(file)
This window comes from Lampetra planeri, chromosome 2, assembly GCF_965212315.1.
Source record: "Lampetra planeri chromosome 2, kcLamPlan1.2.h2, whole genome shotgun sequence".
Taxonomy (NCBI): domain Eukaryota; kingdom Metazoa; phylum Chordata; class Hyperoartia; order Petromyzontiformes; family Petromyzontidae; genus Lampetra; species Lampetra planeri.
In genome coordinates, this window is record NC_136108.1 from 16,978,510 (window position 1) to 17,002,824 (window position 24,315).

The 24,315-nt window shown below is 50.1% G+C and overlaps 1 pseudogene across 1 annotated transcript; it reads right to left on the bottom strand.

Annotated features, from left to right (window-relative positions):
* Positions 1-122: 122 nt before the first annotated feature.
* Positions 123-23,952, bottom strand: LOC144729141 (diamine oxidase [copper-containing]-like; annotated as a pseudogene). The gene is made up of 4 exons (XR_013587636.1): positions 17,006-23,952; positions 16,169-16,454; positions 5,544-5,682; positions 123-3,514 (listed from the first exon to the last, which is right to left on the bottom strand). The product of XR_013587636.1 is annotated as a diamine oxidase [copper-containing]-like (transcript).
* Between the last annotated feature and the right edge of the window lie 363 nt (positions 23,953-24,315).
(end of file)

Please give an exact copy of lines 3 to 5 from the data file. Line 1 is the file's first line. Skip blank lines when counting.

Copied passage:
Taxonomy (NCBI): domain Eukaryota; kingdom Metazoa; phylum Chordata; class Hyperoartia; order Petromyzontiformes; family Petromyzontidae; genus Lampetra; species Lampetra planeri.
In genome coordinates, this window is record NC_136108.1 from 16,978,510 (window position 1) to 17,002,824 (window position 24,315).

The 24,315-nt window shown below is 50.1% G+C and overlaps 1 pseudogene across 1 annotated transcript; it reads right to left on the bottom strand.